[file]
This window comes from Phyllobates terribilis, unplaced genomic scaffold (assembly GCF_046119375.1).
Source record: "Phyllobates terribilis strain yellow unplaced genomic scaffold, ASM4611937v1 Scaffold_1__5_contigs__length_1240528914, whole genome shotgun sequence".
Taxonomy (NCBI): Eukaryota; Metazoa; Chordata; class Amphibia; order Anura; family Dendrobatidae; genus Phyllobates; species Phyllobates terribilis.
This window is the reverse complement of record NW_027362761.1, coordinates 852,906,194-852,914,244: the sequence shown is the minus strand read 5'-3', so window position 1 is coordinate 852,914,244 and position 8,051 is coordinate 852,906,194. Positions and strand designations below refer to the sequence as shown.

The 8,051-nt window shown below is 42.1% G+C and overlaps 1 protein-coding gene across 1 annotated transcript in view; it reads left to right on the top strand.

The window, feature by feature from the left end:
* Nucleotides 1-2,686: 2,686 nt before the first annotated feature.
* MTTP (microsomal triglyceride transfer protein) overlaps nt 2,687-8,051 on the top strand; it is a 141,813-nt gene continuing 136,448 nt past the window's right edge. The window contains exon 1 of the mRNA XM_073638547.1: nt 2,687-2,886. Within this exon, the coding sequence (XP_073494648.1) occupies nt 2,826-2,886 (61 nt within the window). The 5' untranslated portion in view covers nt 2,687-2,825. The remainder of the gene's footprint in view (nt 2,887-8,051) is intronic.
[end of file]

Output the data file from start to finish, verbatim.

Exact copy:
This window comes from Phyllobates terribilis, unplaced genomic scaffold (assembly GCF_046119375.1).
Source record: "Phyllobates terribilis strain yellow unplaced genomic scaffold, ASM4611937v1 Scaffold_1__5_contigs__length_1240528914, whole genome shotgun sequence".
Taxonomy (NCBI): Eukaryota; Metazoa; Chordata; class Amphibia; order Anura; family Dendrobatidae; genus Phyllobates; species Phyllobates terribilis.
This window is the reverse complement of record NW_027362761.1, coordinates 852,906,194-852,914,244: the sequence shown is the minus strand read 5'-3', so window position 1 is coordinate 852,914,244 and position 8,051 is coordinate 852,906,194. Positions and strand designations below refer to the sequence as shown.

The 8,051-nt window shown below is 42.1% G+C and overlaps 1 protein-coding gene across 1 annotated transcript in view; it reads left to right on the top strand.

The window, feature by feature from the left end:
* Nucleotides 1-2,686: 2,686 nt before the first annotated feature.
* MTTP (microsomal triglyceride transfer protein) overlaps nt 2,687-8,051 on the top strand; it is a 141,813-nt gene continuing 136,448 nt past the window's right edge. The window contains exon 1 of the mRNA XM_073638547.1: nt 2,687-2,886. Within this exon, the coding sequence (XP_073494648.1) occupies nt 2,826-2,886 (61 nt within the window). The 5' untranslated portion in view covers nt 2,687-2,825. The remainder of the gene's footprint in view (nt 2,887-8,051) is intronic.